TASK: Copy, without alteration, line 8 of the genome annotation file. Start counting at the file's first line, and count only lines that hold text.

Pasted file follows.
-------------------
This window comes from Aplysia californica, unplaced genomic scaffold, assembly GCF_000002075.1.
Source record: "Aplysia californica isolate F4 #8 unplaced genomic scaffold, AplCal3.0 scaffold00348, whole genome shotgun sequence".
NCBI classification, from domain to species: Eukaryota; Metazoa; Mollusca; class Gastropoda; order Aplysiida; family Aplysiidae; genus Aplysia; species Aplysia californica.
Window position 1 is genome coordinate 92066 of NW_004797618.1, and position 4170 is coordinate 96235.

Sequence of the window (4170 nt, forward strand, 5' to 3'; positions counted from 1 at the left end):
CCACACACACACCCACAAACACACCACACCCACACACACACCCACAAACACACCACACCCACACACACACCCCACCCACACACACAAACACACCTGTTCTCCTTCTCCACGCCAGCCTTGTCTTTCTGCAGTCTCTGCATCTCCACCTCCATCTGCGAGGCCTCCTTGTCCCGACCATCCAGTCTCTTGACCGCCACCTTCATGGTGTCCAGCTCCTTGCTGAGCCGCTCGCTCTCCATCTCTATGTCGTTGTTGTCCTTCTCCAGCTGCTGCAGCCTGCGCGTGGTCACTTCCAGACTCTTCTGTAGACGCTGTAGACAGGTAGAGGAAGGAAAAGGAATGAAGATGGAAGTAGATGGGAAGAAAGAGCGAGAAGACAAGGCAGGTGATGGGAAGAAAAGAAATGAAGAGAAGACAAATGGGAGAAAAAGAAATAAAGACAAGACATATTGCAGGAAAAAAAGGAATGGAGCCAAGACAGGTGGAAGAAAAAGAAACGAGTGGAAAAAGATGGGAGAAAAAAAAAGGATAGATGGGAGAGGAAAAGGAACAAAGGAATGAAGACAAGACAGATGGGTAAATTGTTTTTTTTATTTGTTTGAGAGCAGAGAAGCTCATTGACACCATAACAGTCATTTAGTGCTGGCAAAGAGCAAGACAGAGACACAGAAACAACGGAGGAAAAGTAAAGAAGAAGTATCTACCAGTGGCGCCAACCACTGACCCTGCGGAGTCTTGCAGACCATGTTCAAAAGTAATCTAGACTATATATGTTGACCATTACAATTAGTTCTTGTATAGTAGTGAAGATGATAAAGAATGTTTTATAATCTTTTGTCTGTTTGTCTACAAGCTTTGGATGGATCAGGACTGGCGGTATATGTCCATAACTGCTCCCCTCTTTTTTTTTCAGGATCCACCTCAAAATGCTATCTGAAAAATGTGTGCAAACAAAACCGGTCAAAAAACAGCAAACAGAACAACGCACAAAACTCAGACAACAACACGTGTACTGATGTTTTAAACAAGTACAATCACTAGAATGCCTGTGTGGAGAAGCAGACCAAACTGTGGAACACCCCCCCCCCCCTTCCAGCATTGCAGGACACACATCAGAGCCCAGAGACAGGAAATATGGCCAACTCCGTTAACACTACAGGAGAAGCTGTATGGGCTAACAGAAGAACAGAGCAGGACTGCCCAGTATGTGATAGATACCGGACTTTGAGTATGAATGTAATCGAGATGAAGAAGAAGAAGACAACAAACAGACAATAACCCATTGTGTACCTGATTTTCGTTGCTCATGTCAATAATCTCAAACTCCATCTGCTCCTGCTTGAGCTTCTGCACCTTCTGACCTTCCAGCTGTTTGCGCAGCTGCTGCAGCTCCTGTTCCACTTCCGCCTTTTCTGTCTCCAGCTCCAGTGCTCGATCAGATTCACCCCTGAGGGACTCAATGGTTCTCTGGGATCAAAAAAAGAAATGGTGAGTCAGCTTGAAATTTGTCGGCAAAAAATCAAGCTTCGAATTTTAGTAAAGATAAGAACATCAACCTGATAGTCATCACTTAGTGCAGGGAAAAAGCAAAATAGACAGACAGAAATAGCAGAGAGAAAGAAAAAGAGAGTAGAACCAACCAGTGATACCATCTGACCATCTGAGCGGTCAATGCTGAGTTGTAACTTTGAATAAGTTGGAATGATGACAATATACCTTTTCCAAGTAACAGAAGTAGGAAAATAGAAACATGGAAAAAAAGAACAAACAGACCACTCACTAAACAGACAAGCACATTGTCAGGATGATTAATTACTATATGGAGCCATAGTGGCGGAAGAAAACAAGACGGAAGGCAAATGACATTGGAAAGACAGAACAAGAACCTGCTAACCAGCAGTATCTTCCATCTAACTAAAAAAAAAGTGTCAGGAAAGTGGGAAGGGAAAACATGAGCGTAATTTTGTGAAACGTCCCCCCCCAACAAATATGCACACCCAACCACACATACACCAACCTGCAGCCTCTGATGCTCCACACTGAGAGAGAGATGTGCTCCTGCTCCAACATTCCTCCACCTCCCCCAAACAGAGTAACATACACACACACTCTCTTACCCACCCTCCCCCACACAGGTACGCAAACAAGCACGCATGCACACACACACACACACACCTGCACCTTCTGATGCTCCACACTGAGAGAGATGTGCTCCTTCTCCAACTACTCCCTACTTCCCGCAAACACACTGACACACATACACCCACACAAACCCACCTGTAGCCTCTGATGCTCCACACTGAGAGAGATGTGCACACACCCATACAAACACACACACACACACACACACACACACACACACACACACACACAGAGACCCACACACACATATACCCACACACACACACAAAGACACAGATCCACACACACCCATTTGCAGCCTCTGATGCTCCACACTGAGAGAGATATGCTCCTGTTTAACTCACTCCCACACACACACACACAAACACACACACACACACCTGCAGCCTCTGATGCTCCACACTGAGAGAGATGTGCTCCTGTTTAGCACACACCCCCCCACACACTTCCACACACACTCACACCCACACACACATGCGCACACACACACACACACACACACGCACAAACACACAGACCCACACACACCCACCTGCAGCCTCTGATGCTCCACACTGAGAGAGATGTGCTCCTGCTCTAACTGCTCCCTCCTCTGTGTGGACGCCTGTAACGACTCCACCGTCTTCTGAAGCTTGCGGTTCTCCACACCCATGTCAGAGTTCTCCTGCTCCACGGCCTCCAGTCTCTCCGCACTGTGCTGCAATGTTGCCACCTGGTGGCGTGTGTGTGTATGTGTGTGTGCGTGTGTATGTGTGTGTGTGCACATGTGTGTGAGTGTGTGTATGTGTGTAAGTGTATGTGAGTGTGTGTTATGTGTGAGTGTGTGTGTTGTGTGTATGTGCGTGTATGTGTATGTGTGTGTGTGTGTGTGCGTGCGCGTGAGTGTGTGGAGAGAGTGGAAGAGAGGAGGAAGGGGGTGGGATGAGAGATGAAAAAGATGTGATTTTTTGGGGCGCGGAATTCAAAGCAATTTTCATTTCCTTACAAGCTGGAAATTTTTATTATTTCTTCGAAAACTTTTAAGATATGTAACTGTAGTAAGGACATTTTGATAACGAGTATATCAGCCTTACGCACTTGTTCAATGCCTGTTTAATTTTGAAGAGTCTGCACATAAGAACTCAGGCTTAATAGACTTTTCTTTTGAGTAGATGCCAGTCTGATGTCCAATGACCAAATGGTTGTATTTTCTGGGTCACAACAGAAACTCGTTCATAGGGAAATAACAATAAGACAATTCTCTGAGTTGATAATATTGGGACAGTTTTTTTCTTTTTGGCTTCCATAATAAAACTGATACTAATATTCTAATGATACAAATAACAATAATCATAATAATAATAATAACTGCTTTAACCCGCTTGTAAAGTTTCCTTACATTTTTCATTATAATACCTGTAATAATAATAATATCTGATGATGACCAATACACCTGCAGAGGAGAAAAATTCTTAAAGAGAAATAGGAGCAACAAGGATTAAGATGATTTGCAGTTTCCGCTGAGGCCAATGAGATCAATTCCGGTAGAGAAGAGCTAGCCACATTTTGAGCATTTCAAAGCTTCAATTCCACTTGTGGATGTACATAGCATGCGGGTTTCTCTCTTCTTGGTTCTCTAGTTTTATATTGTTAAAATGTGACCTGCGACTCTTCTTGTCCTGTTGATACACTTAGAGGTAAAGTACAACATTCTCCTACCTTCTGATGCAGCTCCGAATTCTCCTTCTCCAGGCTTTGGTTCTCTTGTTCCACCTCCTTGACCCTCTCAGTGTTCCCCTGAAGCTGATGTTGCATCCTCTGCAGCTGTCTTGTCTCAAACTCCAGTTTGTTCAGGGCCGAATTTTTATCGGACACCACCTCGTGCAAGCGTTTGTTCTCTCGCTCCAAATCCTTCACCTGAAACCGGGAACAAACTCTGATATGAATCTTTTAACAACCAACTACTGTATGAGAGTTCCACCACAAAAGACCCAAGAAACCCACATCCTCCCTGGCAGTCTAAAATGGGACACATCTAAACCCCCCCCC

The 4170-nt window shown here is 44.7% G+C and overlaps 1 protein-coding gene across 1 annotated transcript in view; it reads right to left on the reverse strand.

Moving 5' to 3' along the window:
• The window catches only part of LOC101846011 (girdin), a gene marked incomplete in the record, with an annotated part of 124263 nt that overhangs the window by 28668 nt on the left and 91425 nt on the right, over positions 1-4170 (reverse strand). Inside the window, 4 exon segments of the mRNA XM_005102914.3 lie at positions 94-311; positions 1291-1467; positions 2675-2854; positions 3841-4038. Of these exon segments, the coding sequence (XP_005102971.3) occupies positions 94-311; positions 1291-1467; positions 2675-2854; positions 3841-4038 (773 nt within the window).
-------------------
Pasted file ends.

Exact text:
Moving 5' to 3' along the window: